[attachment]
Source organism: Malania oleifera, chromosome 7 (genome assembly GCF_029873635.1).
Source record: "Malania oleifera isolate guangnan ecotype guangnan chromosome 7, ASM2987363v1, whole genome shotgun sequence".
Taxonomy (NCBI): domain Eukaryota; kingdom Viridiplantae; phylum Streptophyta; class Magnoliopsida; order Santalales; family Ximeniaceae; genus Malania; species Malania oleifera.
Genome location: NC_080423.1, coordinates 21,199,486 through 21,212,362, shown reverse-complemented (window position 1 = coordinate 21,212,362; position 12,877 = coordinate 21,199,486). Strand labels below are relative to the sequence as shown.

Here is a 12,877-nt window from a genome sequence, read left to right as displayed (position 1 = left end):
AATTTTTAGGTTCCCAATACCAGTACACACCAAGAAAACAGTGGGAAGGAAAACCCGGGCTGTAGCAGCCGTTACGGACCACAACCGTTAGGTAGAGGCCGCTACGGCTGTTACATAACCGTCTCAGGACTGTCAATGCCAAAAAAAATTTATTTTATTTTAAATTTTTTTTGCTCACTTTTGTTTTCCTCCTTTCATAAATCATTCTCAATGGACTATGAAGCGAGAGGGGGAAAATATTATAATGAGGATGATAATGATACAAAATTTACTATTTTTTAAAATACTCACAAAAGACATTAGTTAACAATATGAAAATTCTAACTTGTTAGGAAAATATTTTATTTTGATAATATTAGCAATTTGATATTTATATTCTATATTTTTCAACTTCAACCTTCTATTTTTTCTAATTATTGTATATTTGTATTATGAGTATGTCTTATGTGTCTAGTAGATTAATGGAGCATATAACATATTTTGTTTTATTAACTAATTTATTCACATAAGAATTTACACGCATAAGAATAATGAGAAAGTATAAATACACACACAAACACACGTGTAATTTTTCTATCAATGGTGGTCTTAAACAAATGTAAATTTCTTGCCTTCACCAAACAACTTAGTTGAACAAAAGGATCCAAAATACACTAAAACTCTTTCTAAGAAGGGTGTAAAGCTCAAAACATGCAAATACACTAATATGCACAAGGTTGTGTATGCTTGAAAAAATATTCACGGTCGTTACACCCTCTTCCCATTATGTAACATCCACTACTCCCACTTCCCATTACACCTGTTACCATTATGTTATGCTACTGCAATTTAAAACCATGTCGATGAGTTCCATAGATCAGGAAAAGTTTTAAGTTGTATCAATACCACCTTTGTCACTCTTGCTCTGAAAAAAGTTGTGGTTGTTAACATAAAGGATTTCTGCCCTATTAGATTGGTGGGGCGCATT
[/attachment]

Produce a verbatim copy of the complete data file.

Source organism: Malania oleifera, chromosome 7 (genome assembly GCF_029873635.1).
Source record: "Malania oleifera isolate guangnan ecotype guangnan chromosome 7, ASM2987363v1, whole genome shotgun sequence".
Taxonomy (NCBI): domain Eukaryota; kingdom Viridiplantae; phylum Streptophyta; class Magnoliopsida; order Santalales; family Ximeniaceae; genus Malania; species Malania oleifera.
Genome location: NC_080423.1, coordinates 21,199,486 through 21,212,362, shown reverse-complemented (window position 1 = coordinate 21,212,362; position 12,877 = coordinate 21,199,486). Strand labels below are relative to the sequence as shown.

Here is a 12,877-nt window from a genome sequence, read left to right as displayed (position 1 = left end):
AATTTTTAGGTTCCCAATACCAGTACACACCAAGAAAACAGTGGGAAGGAAAACCCGGGCTGTAGCAGCCGTTACGGACCACAACCGTTAGGTAGAGGCCGCTACGGCTGTTACATAACCGTCTCAGGACTGTCAATGCCAAAAAAAATTTATTTTATTTTAAATTTTTTTTGCTCACTTTTGTTTTCCTCCTTTCATAAATCATTCTCAATGGACTATGAAGCGAGAGGGGGAAAATATTATAATGAGGATGATAATGATACAAAATTTACTATTTTTTAAAATACTCACAAAAGACATTAGTTAACAATATGAAAATTCTAACTTGTTAGGAAAATATTTTATTTTGATAATATTAGCAATTTGATATTTATATTCTATATTTTTCAACTTCAACCTTCTATTTTTTCTAATTATTGTATATTTGTATTATGAGTATGTCTTATGTGTCTAGTAGATTAATGGAGCATATAACATATTTTGTTTTATTAACTAATTTATTCACATAAGAATTTACACGCATAAGAATAATGAGAAAGTATAAATACACACACAAACACACGTGTAATTTTTCTATCAATGGTGGTCTTAAACAAATGTAAATTTCTTGCCTTCACCAAACAACTTAGTTGAACAAAAGGATCCAAAATACACTAAAACTCTTTCTAAGAAGGGTGTAAAGCTCAAAACATGCAAATACACTAATATGCACAAGGTTGTGTATGCTTGAAAAAATATTCACGGTCGTTACACCCTCTTCCCATTATGTAACATCCACTACTCCCACTTCCCATTACACCTGTTACCATTATGTTATGCTACTGCAATTTAAAACCATGTCGATGAGTTCCATAGATCAGGAAAAGTTTTAAGTTGTATCAATACCACCTTTGTCACTCTTGCTCTGAAAAAAGTTGTGGTTGTTAACATAAAGGATTTCTGCCCTATTAGATTGGTGGGGCGCATT